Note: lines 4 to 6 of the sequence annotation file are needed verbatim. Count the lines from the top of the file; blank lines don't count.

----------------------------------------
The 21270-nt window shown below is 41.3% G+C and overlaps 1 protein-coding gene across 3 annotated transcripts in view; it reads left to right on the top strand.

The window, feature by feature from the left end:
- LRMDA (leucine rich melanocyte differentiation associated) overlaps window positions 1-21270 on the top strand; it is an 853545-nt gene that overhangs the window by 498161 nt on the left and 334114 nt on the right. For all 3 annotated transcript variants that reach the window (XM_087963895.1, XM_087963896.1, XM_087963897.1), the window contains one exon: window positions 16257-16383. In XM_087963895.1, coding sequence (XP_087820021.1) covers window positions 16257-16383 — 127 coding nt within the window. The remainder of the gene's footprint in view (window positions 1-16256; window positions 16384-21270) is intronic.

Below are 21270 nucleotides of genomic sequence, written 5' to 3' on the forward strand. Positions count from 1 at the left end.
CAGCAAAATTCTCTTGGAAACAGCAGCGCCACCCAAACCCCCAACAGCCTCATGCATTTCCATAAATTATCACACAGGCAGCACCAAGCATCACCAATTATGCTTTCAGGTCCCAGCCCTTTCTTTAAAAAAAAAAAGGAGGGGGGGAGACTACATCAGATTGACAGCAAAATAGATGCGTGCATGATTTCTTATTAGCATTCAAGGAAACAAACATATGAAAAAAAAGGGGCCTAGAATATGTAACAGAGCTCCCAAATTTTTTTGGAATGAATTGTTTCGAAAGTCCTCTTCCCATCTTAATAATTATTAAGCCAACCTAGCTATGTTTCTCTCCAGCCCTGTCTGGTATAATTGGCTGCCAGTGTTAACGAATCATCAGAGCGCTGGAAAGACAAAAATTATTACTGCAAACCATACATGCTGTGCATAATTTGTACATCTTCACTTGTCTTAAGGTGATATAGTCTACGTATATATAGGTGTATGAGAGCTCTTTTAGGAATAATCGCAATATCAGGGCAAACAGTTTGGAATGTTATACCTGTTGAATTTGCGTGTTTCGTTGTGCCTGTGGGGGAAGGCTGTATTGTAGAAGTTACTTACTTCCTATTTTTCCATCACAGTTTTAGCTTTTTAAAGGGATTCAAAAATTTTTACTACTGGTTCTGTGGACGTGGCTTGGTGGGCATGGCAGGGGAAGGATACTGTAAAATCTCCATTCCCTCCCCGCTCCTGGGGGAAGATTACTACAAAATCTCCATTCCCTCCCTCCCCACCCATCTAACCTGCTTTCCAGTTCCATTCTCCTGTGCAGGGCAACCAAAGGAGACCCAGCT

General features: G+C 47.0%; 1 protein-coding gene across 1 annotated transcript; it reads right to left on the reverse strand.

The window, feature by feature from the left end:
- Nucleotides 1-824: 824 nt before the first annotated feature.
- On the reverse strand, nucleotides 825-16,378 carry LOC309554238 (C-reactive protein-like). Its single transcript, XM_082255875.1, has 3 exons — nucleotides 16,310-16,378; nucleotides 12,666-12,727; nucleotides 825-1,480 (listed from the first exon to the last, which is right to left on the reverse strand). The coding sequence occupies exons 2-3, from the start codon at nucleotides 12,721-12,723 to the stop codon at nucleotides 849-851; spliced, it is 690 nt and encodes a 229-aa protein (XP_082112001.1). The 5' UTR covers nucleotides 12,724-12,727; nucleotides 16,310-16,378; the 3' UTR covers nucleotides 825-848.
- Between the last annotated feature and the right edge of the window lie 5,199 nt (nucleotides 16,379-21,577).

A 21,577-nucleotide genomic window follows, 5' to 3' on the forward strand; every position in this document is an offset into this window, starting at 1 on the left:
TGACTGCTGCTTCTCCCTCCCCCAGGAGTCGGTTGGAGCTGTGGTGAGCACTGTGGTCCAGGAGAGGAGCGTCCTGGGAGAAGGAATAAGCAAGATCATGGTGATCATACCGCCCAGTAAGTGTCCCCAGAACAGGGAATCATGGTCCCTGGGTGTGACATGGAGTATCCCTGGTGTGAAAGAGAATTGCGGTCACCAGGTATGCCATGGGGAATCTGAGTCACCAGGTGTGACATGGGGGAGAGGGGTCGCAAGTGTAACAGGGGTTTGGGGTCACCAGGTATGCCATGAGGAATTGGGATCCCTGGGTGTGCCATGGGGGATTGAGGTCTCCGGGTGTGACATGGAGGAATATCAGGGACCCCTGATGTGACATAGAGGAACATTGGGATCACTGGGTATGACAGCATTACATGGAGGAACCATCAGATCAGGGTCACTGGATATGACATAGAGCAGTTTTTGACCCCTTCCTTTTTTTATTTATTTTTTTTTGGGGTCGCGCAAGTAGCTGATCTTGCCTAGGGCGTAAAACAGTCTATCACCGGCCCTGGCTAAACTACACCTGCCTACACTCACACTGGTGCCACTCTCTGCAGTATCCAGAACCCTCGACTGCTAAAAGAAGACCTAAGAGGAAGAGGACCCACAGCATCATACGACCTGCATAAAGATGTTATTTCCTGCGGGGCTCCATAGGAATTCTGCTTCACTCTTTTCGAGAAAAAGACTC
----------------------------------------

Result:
Below are 21270 nucleotides of genomic sequence, written 5' to 3' on the forward strand. Positions count from 1 at the left end.
CAGCAAAATTCTCTTGGAAACAGCAGCGCCACCCAAACCCCCAACAGCCTCATGCATTTCCATAAATTATCACACAGGCAGCACCAAGCATCACCAATTATGCTTTCAGGTCCCAGCCCTTTCTTTAAAAAAAAAAAGGAGGGGGGGAGACTACATCAGATTGACAGCAAAATAGATGCGTGCATGATTTCTTATTAGCATTCAAGGAAACAAACATATGAAAAAAAAGGGGCCTAGAATATGTAACAGAGCTCCCAAATTTTTTTGGAATGAATTGTTTCGAAAGTCCTCTTCCCATCTTAATAATTATTAAGCCAACCTAGCTATGTTTCTCTCCAGCCCTGTCTGGTATAATTGGCTGCCAGTGTTAACGAATCATCAGAGCGCTGGAAAGACAAAAATTATTACTGCAAACCATACATGCTGTGCATAATTTGTACATCTTCACTTGTCTTAAGGTGATATAGTCTACGTATATATAGGTGTATGAGAGCTCTTTTAGGAATAATCGCAATATCAGGGCAAACAGTTTGGAATGTTATACCTGTTGAATTTGCGTGTTTCGTTGTGCCTGTGGGGGAAGGCTGTATTGTAGAAGTTACTTACTTCCTATTTTTCCATCACAGTTTTAGCTTTTTAAAGGGATTCAAAAATTTTTACTACTGGTTCTGTGGACGTGGCTTGGTGGGCATGGCAGGGGAAGGATACTGTAAAATCTCCATTCCCTCCCCGCTCCTGGGGGAAGATTACTACAAAATCTCCATTCCCTCCCTCCCCACCCATCTAACCTGCTTTCCAGTTCCATTCTCCTGTGCAGGGCAACCAAAGGAGACCCAGCT

General features: G+C 47.0%; 1 protein-coding gene across 1 annotated transcript; it reads right to left on the reverse strand.